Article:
Extra safety barriers could be in place at the bottom of Bray Hill in time for the Manx Grand Prix and Classic TT races later this month.
A review of safety in the area was carried out after and accident during this year’s Senior TT which saw 10 spectators injured, some seriously.
Speaking after the incident, course clerk Gary Thompson said safety would be reviewed in the area so that any recommendations could be implemented ready for the Manx.
Shaun Counsell who oversees course preparation for both the Manx and the TT said the issue was still being considered.
‘At the moment we are still looking at it and some work is being done,’ he said.
He added any work required by the event insurers would be completed by August 15 which is the day when final inspections take place for course safety.
As part of continuing improvements to course safety Mr Counsell said extra Recticell barriers were being installed at various different points around the course. This is part of a rolling safety programme to replace straw bales, with Recticell barriers which offer superior protection.
In addition, some sections of barrier are bespoke - specially made to fit a particular bend, entrance or obstacle - something which is not possible using straw bales. Large sections of the course have also been treated with chippings in readiness for the racing, which starts with practices and newcomers’ sighting laps on August 17.
Stretches of the course from Union Mills to Glen Vine and north of Ballaugh have had work completed and resurfacing work has also been carried out at Bedstead corner where the surface had become worn and polished.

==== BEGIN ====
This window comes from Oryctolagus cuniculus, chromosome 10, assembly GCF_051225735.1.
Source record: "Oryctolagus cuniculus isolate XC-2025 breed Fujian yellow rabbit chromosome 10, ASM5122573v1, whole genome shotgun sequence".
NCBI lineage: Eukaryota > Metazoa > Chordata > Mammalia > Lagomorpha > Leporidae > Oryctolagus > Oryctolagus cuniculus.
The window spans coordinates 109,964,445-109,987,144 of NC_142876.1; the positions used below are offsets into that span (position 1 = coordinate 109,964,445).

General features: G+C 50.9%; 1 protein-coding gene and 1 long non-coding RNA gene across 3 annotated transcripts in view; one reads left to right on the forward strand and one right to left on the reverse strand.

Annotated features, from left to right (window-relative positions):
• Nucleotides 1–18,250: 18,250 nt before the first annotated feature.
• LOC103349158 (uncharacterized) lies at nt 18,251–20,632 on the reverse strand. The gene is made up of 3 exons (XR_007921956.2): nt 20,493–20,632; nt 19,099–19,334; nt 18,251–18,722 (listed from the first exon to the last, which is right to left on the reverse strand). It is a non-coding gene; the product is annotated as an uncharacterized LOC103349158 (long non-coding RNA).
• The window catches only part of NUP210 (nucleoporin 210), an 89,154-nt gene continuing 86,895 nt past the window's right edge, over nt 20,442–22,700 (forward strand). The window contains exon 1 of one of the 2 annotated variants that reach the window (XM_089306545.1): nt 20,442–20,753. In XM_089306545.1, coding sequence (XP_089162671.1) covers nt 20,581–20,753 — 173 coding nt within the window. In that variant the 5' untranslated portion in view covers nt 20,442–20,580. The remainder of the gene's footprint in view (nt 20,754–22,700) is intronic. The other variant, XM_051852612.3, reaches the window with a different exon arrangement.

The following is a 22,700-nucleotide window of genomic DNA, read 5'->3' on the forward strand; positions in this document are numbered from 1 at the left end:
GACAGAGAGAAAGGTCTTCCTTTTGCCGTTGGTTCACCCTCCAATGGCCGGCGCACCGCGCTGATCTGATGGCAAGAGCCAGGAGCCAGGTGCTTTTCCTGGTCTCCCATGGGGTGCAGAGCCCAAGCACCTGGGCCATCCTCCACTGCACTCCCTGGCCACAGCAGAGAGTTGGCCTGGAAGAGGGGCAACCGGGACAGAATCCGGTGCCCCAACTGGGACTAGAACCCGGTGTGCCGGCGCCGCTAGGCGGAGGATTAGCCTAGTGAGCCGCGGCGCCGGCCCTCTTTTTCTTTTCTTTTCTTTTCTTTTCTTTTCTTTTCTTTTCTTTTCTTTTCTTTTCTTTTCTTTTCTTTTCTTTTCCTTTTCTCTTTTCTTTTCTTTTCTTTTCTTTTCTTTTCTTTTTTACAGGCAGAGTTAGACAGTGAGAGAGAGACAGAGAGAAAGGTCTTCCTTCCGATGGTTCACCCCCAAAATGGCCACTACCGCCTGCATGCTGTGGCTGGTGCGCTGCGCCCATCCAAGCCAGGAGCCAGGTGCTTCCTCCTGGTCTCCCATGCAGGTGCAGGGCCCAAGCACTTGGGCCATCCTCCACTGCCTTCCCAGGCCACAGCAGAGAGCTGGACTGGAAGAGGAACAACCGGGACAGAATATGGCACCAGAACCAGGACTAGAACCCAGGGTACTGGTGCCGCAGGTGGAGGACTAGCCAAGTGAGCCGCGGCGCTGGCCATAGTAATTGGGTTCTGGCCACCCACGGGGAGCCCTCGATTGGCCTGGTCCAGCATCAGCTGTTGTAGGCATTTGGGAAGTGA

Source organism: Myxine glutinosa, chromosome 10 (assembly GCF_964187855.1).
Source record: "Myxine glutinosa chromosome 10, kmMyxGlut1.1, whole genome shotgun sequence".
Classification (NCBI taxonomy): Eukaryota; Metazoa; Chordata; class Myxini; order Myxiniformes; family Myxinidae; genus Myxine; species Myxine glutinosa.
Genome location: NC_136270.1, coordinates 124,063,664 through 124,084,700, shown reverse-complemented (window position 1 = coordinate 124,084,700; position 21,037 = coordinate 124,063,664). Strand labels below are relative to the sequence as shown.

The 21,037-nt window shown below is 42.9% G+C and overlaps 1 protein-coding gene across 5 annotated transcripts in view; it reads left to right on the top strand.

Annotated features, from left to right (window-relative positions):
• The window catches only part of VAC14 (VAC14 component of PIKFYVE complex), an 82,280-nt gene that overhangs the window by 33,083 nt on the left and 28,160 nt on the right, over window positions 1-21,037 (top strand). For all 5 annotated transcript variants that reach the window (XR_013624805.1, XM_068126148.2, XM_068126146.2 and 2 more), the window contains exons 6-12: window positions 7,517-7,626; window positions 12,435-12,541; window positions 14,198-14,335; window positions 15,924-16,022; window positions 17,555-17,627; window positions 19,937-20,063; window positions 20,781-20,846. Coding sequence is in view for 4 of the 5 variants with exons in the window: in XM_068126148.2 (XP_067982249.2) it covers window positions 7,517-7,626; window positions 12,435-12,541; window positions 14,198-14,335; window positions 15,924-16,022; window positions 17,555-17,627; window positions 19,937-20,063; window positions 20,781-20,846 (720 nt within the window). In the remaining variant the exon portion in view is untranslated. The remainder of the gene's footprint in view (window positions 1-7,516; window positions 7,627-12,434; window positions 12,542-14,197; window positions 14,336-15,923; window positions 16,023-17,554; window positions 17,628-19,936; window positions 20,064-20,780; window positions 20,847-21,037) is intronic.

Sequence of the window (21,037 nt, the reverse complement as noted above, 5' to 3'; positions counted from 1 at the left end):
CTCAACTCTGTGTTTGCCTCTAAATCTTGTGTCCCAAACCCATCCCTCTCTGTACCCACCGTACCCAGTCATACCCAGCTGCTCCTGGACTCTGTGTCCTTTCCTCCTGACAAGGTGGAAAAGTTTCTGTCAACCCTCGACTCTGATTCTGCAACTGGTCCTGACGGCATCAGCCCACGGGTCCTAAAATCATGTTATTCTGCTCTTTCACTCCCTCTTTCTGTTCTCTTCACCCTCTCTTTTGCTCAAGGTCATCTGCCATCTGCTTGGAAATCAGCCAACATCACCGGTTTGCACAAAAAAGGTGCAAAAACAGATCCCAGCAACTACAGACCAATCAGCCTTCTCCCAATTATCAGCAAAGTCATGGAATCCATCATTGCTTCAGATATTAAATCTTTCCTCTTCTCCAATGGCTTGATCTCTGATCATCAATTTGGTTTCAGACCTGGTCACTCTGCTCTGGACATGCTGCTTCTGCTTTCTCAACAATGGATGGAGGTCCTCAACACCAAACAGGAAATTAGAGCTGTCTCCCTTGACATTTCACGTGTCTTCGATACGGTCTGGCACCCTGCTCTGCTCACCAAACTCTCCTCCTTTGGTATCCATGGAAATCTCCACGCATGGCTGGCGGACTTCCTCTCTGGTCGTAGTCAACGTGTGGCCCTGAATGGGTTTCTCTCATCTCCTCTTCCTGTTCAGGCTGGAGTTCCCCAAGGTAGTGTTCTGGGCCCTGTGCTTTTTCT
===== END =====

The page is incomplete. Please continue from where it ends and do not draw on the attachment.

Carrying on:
Major work on the famous Creg-ny-Baa corner will start in the autumn once the Manx has finished. This will involve a complete reprofiling of the corner to make the camber more favourable, eliminating the need for a shell grip surface of the type currently on the corner but which is prone to wearing out.
Safety concerns were expressed after Jonathan Howarth a competitor from Barnsley in South Yorkshire came off his bike on the way down Bray hill on the opening lap of the Senior race. Though Mr Howarth escaped with relatively minor injuries, 10 people spectating by the former shop near the traffic lights at the bottom of the hill suffered leg and lower body injuries, some serious, requiring hospital treatment. Many of the spectators were next to a makeshift grandstand on private land but the area had no viewing restrictions on it. Debris from the bike also cleared a garden wall and hit the window of a nearby house as the occupants watched from an upstairs window.
Emergency services and volunteers with St John Ambulance, Hogg Rescue and the marshals were praised for their prompt and efficient action dealing with the accident.
The race had to be stopped so casualties could be dealt with, and was later restarted.
The eventual winner was Morcambe’s John McGuinness who claimed his 20th TT victory, setting a new race record in the process. The 90th anniversary Manx Grand Prix races take place on Wednesday 28 and Friday 30 August. The inaugural Classic TT, formerly the Manx Grand Prix classic races are on Saturday 24 and Monday 26 August. Practising for both events is during the preceding week starting on Saturday August 17. The Marshals’ Association has called for marshals.